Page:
Someday, Lilacs Will Bloom on Your Grave
by Theodora Goss
If you have never been beautiful,
you will become beautiful. Have you ever seen
the long, lean elegance of bone?
All that is unclean about you,
the degenerate flesh that longed and dreamed,
the stomach with its hungers,
the heart with its lusts, even the pink knot
of the brain with its strange fantasies, its belief
in the importance of the ephemeral,
will be long gone.
If you have never been famous,
you will become at least
this famous: a stone will proclaim
that you lived, which is finally
the most important thing about you:
that you were given the same chance
as the king of a mighty kingdom,
a mouse in the kitchen corner.
If you have never been wealthy,
you will be given what money can’t buy:
time to rest peacefully in the turning earth,
in still, dark soil with roots and worms
beneath the grass, beneath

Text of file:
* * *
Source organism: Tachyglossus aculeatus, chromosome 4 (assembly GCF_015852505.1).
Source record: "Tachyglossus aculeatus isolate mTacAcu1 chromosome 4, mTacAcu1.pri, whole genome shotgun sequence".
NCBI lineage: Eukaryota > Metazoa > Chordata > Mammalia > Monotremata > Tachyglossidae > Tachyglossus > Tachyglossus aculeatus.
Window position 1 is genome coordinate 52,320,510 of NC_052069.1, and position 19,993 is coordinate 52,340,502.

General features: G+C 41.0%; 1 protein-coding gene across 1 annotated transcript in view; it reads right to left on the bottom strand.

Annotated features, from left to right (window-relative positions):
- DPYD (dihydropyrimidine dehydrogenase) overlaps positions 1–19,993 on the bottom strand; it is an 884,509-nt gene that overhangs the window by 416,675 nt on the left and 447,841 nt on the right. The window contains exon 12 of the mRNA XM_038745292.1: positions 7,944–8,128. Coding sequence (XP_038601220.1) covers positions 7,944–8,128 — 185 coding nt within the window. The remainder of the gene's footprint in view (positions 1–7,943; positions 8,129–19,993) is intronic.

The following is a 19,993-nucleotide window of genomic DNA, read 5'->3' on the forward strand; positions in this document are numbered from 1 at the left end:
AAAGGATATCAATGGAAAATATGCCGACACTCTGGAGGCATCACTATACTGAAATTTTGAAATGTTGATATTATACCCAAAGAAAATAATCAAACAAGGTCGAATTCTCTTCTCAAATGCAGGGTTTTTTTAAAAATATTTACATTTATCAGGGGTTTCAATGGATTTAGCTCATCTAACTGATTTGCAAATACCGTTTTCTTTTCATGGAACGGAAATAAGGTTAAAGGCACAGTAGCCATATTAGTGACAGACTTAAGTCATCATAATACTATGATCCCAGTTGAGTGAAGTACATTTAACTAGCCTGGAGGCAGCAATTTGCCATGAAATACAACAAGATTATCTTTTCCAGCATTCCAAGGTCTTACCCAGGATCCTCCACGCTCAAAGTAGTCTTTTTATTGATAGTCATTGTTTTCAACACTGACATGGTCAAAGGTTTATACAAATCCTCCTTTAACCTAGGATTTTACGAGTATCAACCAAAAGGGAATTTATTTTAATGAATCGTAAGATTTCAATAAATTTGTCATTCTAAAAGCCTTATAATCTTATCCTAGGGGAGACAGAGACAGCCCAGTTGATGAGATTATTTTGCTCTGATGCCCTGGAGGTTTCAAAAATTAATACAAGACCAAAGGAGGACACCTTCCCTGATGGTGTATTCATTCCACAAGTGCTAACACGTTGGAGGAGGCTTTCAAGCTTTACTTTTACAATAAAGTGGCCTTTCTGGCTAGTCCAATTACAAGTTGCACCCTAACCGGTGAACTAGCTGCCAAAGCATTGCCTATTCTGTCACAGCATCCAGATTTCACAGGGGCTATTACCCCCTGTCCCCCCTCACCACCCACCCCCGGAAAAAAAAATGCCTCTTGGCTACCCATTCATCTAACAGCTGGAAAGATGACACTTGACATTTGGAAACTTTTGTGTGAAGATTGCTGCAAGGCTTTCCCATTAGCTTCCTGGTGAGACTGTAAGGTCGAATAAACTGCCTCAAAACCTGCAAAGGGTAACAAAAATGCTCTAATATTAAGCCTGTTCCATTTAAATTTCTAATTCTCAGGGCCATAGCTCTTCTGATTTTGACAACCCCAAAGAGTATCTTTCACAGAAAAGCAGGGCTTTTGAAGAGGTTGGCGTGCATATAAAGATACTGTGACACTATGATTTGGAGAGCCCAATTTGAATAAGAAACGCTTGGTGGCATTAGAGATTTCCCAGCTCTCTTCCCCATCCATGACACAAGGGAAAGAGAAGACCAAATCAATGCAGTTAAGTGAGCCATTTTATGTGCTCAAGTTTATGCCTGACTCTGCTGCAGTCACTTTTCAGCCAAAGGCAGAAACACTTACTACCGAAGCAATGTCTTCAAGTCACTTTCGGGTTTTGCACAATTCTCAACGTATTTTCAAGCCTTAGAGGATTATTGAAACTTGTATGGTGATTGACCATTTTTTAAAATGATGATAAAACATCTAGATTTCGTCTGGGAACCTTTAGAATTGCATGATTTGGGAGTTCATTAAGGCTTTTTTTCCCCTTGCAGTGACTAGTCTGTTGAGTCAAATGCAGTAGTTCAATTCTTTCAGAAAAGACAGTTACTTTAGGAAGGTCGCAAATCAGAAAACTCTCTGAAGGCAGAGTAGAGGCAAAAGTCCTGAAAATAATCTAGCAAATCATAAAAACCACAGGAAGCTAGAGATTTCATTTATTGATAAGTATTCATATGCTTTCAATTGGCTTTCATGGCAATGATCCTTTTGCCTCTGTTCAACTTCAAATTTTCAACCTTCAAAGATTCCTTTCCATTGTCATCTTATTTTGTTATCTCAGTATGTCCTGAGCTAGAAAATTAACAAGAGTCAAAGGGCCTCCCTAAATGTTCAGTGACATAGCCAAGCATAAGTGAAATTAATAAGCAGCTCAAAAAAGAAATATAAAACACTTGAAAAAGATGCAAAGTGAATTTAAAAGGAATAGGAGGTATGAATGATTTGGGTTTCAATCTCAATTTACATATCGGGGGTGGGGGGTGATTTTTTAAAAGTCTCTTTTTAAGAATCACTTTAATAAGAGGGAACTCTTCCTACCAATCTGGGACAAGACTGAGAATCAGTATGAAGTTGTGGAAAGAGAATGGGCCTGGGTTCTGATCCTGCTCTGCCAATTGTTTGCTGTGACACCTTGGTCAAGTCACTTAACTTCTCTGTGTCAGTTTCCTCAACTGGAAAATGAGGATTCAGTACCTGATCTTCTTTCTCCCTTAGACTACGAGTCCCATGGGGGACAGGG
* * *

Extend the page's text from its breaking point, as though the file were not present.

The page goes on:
an always-changing sky.
No millionaire sleeps as soundly
as the dead.
And if you have been all these things,
if you have known beauty, fame, wealth,
if in life you were one of the fortunate
who walked in gold, you will gain at last
anonymity, becoming one of many
in the fellowship of the dead, the poverty
of keeping all your possessions in one box,
the uniformity of being pared down
to your essential elements.
Do not be sad: you have been given
nothing and everything. Every spring,
the lilacs will wave over you.
(The image is Lilacs by Vincent Van Gogh.)